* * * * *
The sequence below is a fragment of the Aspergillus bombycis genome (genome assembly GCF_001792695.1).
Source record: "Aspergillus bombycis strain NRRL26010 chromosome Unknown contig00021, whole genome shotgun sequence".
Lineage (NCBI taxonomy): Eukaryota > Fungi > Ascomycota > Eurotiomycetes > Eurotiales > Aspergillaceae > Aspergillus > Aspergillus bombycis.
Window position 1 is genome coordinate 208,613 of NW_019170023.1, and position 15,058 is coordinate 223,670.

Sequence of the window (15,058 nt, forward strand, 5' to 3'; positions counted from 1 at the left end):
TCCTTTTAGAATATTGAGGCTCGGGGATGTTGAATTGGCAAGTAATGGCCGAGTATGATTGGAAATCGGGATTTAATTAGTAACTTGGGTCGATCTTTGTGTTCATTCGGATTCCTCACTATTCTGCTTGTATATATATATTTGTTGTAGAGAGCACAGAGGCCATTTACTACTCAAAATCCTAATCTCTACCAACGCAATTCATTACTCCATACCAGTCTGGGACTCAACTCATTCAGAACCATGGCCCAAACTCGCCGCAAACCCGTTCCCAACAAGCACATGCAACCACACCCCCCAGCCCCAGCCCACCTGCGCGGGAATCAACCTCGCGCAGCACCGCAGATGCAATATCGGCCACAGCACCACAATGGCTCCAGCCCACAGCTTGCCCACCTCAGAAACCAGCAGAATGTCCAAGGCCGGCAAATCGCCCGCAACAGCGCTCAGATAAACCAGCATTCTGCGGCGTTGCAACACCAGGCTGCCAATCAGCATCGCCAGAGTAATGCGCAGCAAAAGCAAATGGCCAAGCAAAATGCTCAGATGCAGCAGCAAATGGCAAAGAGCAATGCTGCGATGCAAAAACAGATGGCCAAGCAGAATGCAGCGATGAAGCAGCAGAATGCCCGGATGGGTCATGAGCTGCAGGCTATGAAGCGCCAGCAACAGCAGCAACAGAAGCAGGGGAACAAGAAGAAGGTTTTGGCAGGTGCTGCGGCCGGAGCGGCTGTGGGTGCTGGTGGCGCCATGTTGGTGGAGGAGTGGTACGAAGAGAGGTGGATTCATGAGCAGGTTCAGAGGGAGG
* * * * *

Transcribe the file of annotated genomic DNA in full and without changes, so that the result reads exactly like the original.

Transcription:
The sequence below is a fragment of the Aspergillus bombycis genome (genome assembly GCF_001792695.1).
Source record: "Aspergillus bombycis strain NRRL26010 chromosome Unknown contig00021, whole genome shotgun sequence".
Lineage (NCBI taxonomy): Eukaryota > Fungi > Ascomycota > Eurotiomycetes > Eurotiales > Aspergillaceae > Aspergillus > Aspergillus bombycis.
Window position 1 is genome coordinate 208,613 of NW_019170023.1, and position 15,058 is coordinate 223,670.

Sequence of the window (15,058 nt, forward strand, 5' to 3'; positions counted from 1 at the left end):
TCCTTTTAGAATATTGAGGCTCGGGGATGTTGAATTGGCAAGTAATGGCCGAGTATGATTGGAAATCGGGATTTAATTAGTAACTTGGGTCGATCTTTGTGTTCATTCGGATTCCTCACTATTCTGCTTGTATATATATATTTGTTGTAGAGAGCACAGAGGCCATTTACTACTCAAAATCCTAATCTCTACCAACGCAATTCATTACTCCATACCAGTCTGGGACTCAACTCATTCAGAACCATGGCCCAAACTCGCCGCAAACCCGTTCCCAACAAGCACATGCAACCACACCCCCCAGCCCCAGCCCACCTGCGCGGGAATCAACCTCGCGCAGCACCGCAGATGCAATATCGGCCACAGCACCACAATGGCTCCAGCCCACAGCTTGCCCACCTCAGAAACCAGCAGAATGTCCAAGGCCGGCAAATCGCCCGCAACAGCGCTCAGATAAACCAGCATTCTGCGGCGTTGCAACACCAGGCTGCCAATCAGCATCGCCAGAGTAATGCGCAGCAAAAGCAAATGGCCAAGCAAAATGCTCAGATGCAGCAGCAAATGGCAAAGAGCAATGCTGCGATGCAAAAACAGATGGCCAAGCAGAATGCAGCGATGAAGCAGCAGAATGCCCGGATGGGTCATGAGCTGCAGGCTATGAAGCGCCAGCAACAGCAGCAACAGAAGCAGGGGAACAAGAAGAAGGTTTTGGCAGGTGCTGCGGCCGGAGCGGCTGTGGGTGCTGGTGGCGCCATGTTGGTGGAGGAGTGGTACGAAGAGAGGTGGATTCATGAGCAGGTTCAGAGGGAGG